Optimized acoustics: A design plan for office workspaces

by Gary Madaras, PhD, Assoc. AIA

Photos © Chad Jackson Photography. Images courtesy Rockfon
Photos © Chad Jackson Photography. Images courtesy Rockfon

Designing offices for optimized acoustics is an essential part of creating the look, feel, and function of these workspaces. Specifying ceiling materials to achieve the best level of sound absorption is the correct starting point. However, ceilings alone are not truly capable of blocking enough noise between rooms to provide privacy and avoid annoyance. Additional steps need to be taken, either with the walls or with the plenum barriers, for effective sound insulation and to ensure background sound levels are within the desired range.

With more than 90 percent of an organization’s operating costs linked to employee efficiency, optimal office acoustics, driven largely by ceiling systems, can have a positive effect on the bottom line.

The Ceilings & Interior Systems Construction Association (CISCA) offers decision-makers an online acoustics return on investment (ROI) calculator. Users input several physical parameters about an office and the calculator shows how varying levels of acoustic treatment will impact the workspace’s financial operations.

Employees need spaces encouraging both team cooperation and individual efficiency. Office workers spend 62 percent of the time doing quiet work. Their concentration and comfort are affected directly by noise levels within the surrounding environment. This, in turn, influences their accuracy, efficiency, productivity, and long-term well-being. Even small changes in the acoustic experience may have a significant impact on employers’ financial performance and employees’ health.

Noise can seriously harm human health by causing short- and long-term problems. Along with productivity and financial performance, acoustics affect people physiologically, socially, and behaviorally. Noise can raise heart rate and blood pressure, as well as negatively impact cognitive functions and motor skills.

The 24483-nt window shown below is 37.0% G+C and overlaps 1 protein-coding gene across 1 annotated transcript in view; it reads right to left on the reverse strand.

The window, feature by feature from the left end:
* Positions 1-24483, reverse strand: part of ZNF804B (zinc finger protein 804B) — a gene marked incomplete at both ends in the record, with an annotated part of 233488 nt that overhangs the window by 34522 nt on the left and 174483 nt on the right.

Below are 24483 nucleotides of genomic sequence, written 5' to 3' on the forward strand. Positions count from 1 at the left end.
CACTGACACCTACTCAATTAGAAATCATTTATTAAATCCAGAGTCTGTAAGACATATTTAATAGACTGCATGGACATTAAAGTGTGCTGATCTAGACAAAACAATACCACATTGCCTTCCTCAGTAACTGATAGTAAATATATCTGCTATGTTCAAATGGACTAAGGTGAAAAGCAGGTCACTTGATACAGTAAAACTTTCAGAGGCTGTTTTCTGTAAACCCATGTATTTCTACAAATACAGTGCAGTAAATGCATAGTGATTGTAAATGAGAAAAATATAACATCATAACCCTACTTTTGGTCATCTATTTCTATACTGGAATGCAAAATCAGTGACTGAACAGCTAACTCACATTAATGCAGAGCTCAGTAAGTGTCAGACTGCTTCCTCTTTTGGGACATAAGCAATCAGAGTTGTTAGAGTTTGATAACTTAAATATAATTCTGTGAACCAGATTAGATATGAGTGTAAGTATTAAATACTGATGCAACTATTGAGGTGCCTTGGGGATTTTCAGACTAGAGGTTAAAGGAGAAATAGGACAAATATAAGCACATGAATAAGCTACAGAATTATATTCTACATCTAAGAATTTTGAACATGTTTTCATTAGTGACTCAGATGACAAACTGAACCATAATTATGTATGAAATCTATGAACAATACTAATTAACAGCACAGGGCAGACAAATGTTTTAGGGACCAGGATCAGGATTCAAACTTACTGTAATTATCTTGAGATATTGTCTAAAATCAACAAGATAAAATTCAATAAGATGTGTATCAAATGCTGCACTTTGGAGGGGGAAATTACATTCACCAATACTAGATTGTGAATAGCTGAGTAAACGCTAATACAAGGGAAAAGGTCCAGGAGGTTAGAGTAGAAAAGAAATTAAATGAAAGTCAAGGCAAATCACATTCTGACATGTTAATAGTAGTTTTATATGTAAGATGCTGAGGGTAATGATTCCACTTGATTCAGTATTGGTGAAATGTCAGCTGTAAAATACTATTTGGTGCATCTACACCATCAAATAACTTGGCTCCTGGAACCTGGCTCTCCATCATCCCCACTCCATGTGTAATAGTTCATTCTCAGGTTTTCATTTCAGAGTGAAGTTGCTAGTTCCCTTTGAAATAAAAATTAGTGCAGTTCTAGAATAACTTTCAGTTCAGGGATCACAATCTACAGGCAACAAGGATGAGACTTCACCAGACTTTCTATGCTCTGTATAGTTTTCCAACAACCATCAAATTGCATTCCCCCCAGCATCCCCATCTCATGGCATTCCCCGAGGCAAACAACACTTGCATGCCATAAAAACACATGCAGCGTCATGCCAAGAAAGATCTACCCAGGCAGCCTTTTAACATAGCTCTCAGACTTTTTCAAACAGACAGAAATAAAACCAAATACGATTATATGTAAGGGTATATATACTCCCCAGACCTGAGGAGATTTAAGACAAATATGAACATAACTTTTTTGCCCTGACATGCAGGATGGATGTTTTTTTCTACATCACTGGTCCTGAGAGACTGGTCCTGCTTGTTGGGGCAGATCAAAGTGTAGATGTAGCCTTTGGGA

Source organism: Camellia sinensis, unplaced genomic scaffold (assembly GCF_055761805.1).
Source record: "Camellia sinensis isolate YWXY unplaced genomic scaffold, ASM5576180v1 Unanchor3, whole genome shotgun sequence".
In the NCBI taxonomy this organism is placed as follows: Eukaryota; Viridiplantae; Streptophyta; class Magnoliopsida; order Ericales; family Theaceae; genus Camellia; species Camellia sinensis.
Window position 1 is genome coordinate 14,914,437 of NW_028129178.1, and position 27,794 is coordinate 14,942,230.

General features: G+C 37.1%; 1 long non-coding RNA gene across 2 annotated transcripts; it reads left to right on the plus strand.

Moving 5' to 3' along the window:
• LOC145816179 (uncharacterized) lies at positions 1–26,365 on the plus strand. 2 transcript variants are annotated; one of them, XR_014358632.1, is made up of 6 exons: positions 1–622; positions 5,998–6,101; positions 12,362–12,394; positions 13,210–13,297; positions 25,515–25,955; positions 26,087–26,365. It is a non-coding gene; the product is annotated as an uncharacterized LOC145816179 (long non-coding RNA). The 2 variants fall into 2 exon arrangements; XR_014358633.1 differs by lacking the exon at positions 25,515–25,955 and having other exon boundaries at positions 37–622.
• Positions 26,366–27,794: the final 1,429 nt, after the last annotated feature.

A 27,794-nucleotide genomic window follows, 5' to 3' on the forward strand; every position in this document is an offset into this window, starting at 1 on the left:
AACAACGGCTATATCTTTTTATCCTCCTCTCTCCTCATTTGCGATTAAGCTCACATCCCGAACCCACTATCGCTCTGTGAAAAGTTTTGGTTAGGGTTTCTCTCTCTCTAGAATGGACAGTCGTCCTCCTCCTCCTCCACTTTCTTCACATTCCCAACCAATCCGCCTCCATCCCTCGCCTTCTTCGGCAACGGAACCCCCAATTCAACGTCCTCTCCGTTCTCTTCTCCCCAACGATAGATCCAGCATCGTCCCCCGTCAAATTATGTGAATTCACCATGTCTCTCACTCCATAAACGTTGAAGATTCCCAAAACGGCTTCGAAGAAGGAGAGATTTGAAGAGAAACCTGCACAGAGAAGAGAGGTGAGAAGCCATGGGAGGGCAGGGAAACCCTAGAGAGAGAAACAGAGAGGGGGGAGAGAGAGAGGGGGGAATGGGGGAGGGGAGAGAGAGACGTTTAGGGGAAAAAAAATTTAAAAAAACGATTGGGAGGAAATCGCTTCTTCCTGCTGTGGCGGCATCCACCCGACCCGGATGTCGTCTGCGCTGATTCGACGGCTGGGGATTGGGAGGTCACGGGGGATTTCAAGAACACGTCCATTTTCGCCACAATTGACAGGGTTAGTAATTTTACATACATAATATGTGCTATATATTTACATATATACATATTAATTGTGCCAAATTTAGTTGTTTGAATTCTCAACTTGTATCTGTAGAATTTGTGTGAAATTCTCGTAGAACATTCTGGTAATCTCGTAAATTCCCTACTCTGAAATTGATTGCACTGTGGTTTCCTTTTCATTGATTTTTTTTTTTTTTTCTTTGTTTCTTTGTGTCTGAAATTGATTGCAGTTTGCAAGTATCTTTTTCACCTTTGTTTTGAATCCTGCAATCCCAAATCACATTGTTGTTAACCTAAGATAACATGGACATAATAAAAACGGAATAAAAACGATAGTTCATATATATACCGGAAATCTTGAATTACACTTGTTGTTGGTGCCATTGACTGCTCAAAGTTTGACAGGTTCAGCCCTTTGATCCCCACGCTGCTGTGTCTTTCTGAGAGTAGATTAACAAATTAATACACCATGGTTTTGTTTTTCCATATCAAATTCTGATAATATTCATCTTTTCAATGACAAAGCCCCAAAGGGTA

In areas where groups of people gather to hear presentations or videoconferences with colleagues, having those on both sides of the conversation understand each other is important. Efficient communication can only be accomplished with low reverberance, lack of echoes, and high speech intelligibility—in other words, sound control with high-performing, sound-absorbing ceilings. These panels also help to reduce unwanted noise and its negative impact on occupants in large, open offices and coworking spaces.

Figure 1: Absorption performance is characterized by the noise reduction coefficient (NRC) and generally varies between 0 and 1. The higher rating, the better.

For example, the U.S. General Service Administration’s (GSA’s) Public Building Service (PBS) P100, Facilities Standards For The Public Buildings Service, regulates the construction of federal office buildings. It requires high-performing acoustic ceilings for open offices, with a minimum noise reduction coefficient (NRC) 0.90 for 100 percent of the ceiling and minimum NRC 0.80 for 50 percent of the ceiling in meeting rooms.

Open office environments usually strive to promote staff collaboration. However, the potential distraction of escalating and annoying noise may unintentionally cause the opposite result where workers prefer the isolation of working at home, wearing personal headphones, or retreating to the few closed-door spaces offering privacy and concentration.

For increased privacy, acoustic standards and guidelines also require or advise enclosing rooms with the appropriate wall constructions and doors to achieve room-to-room confidentiality (In places where this article refers generally to ‘standards and guidelines,’ the author is referring to the standards and guidelines discussed in this feature, such as the U.S. General Service Administration’s [GSA’s] Public Building Service [PBS] P100, Facilities Standards For the Public Buildings Service, Leadership in Energy and Environmental Design [LEED], and WELL Building Standard. However, there are also others, such as private corporate brand standards and the International Green Construction Code [IgCC]). Unfortunately, trends in office building design feature more workers occupying less space with no sound barriers between them. More than half of office workers reported they are dissatisfied with their level of ‘speech privacy,’ making it the leading complaint about office spaces everywhere.

In addition to helping provide a good acoustic experience, office ceiling tiles absorbing sound at high performance levels also meet today’s stricter standards.

The U.S. Green Building Council’s (USGBC’s) Leadership in Energy and Environmental Design (LEED) rating system’s Indoor Environmental Quality (IEQ) category includes credits for acoustic performance. It does not set specific requirements for acoustic materials, leaving designers and specifiers to choose the most optimal solutions for creating an optimized acoustic environment.

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